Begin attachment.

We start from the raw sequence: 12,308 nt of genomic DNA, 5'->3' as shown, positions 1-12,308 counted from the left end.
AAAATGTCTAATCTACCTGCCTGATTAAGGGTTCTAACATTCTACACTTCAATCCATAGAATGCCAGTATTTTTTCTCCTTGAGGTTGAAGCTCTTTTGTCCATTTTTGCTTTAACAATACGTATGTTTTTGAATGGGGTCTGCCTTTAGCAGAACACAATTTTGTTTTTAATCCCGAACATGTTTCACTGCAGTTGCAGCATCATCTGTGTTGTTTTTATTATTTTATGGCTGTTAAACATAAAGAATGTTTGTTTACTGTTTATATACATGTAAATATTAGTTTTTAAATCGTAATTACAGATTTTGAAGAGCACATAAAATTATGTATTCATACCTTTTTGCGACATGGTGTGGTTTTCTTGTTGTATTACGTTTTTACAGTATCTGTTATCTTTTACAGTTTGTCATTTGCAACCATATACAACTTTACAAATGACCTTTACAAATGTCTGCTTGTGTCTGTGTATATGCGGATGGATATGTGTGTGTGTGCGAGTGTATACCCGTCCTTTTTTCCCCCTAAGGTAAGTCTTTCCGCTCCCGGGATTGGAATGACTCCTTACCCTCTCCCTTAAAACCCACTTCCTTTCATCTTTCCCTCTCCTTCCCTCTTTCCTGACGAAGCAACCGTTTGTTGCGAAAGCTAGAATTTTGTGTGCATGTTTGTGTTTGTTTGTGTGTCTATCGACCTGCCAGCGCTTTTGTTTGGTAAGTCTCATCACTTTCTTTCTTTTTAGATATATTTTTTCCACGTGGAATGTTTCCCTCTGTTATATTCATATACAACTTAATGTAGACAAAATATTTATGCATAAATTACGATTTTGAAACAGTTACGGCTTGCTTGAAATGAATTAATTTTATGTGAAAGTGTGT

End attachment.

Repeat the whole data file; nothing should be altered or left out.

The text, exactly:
We start from the raw sequence: 12,308 nt of genomic DNA, 5'->3' as shown, positions 1-12,308 counted from the left end.
AAAATGTCTAATCTACCTGCCTGATTAAGGGTTCTAACATTCTACACTTCAATCCATAGAATGCCAGTATTTTTTCTCCTTGAGGTTGAAGCTCTTTTGTCCATTTTTGCTTTAACAATACGTATGTTTTTGAATGGGGTCTGCCTTTAGCAGAACACAATTTTGTTTTTAATCCCGAACATGTTTCACTGCAGTTGCAGCATCATCTGTGTTGTTTTTATTATTTTATGGCTGTTAAACATAAAGAATGTTTGTTTACTGTTTATATACATGTAAATATTAGTTTTTAAATCGTAATTACAGATTTTGAAGAGCACATAAAATTATGTATTCATACCTTTTTGCGACATGGTGTGGTTTTCTTGTTGTATTACGTTTTTACAGTATCTGTTATCTTTTACAGTTTGTCATTTGCAACCATATACAACTTTACAAATGACCTTTACAAATGTCTGCTTGTGTCTGTGTATATGCGGATGGATATGTGTGTGTGTGCGAGTGTATACCCGTCCTTTTTTCCCCCTAAGGTAAGTCTTTCCGCTCCCGGGATTGGAATGACTCCTTACCCTCTCCCTTAAAACCCACTTCCTTTCATCTTTCCCTCTCCTTCCCTCTTTCCTGACGAAGCAACCGTTTGTTGCGAAAGCTAGAATTTTGTGTGCATGTTTGTGTTTGTTTGTGTGTCTATCGACCTGCCAGCGCTTTTGTTTGGTAAGTCTCATCACTTTCTTTCTTTTTAGATATATTTTTTCCACGTGGAATGTTTCCCTCTGTTATATTCATATACAACTTAATGTAGACAAAATATTTATGCATAAATTACGATTTTGAAACAGTTACGGCTTGCTTGAAATGAATTAATTTTATGTGAAAGTGTGT